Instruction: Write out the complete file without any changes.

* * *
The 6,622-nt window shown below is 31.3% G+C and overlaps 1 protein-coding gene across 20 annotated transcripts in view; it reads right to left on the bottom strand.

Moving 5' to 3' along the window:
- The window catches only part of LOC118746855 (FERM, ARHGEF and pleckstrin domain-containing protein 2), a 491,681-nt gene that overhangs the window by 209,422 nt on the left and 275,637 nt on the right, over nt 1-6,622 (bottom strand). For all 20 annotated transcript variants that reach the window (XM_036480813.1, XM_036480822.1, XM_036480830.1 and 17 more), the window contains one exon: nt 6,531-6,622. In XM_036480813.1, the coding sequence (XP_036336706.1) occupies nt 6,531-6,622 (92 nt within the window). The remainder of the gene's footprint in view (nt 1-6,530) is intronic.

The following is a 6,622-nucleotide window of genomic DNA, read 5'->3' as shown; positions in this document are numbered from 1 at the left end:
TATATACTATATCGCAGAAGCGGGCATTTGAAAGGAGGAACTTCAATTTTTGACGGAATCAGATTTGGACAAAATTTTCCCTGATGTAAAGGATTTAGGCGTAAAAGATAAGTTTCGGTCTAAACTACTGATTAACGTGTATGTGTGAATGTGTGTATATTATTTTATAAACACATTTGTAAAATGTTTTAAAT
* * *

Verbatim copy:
The 6,622-nt window shown below is 31.3% G+C and overlaps 1 protein-coding gene across 20 annotated transcripts in view; it reads right to left on the bottom strand.

Moving 5' to 3' along the window:
- The window catches only part of LOC118746855 (FERM, ARHGEF and pleckstrin domain-containing protein 2), a 491,681-nt gene that overhangs the window by 209,422 nt on the left and 275,637 nt on the right, over nt 1-6,622 (bottom strand). For all 20 annotated transcript variants that reach the window (XM_036480813.1, XM_036480822.1, XM_036480830.1 and 17 more), the window contains one exon: nt 6,531-6,622. In XM_036480813.1, the coding sequence (XP_036336706.1) occupies nt 6,531-6,622 (92 nt within the window). The remainder of the gene's footprint in view (nt 1-6,530) is intronic.

The following is a 6,622-nucleotide window of genomic DNA, read 5'->3' as shown; positions in this document are numbered from 1 at the left end:
TATATACTATATCGCAGAAGCGGGCATTTGAAAGGAGGAACTTCAATTTTTGACGGAATCAGATTTGGACAAAATTTTCCCTGATGTAAAGGATTTAGGCGTAAAAGATAAGTTTCGGTCTAAACTACTGATTAACGTGTATGTGTGAATGTGTGTATATTATTTTATAAACACATTTGTAAAATGTTTTAAAT